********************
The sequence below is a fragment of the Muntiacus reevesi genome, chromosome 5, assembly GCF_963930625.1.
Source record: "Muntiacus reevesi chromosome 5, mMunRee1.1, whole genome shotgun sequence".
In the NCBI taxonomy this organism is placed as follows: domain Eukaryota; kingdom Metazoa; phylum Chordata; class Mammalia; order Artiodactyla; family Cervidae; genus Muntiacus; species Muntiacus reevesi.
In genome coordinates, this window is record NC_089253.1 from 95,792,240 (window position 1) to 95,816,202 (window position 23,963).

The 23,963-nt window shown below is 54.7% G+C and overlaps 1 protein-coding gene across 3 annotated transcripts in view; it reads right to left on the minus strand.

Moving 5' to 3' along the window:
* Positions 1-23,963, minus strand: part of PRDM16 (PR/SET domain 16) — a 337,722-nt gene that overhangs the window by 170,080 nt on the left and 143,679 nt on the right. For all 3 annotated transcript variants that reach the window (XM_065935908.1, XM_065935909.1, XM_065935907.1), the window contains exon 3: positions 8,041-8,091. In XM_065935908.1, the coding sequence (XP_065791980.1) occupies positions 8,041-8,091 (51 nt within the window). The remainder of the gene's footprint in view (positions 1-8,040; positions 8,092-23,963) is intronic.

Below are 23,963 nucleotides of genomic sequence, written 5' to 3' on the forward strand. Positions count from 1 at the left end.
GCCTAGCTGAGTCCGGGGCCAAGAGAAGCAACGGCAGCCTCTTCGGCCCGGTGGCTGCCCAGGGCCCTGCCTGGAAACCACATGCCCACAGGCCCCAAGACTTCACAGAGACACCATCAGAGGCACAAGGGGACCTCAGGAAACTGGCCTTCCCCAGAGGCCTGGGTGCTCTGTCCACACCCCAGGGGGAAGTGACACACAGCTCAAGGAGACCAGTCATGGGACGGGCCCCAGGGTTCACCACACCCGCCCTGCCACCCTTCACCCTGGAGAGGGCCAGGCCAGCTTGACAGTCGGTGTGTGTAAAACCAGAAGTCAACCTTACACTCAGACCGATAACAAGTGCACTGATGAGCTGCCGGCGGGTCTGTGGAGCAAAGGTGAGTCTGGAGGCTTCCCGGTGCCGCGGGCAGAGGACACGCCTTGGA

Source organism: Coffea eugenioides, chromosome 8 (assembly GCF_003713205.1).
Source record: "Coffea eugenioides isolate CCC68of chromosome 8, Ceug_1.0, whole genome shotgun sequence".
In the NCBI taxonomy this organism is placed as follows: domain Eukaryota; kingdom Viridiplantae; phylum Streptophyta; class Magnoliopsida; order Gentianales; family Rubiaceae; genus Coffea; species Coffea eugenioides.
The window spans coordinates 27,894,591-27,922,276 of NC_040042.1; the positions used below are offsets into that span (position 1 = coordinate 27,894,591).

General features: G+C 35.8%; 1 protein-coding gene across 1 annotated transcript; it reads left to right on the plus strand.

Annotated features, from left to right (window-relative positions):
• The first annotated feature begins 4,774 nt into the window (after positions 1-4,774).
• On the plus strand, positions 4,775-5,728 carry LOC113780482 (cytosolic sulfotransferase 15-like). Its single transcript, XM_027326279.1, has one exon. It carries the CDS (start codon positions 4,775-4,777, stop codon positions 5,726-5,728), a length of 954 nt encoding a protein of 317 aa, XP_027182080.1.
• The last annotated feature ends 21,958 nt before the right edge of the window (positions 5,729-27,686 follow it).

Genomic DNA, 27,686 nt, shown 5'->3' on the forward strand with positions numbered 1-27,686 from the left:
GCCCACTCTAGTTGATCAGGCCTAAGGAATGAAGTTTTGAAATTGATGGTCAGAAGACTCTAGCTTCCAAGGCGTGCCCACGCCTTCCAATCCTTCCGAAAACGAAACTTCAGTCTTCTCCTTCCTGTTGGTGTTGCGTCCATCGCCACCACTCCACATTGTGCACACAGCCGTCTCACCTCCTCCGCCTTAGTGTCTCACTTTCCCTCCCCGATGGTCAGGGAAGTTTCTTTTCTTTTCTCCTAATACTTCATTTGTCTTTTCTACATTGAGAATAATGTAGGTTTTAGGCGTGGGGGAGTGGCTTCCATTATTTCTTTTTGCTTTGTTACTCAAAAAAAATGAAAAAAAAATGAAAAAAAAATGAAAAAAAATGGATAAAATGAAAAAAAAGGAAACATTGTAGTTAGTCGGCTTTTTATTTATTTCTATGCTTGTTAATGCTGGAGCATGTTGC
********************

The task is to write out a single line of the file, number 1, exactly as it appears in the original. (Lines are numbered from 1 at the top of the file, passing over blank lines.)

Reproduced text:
The sequence below is a fragment of the Muntiacus reevesi genome, chromosome 5, assembly GCF_963930625.1.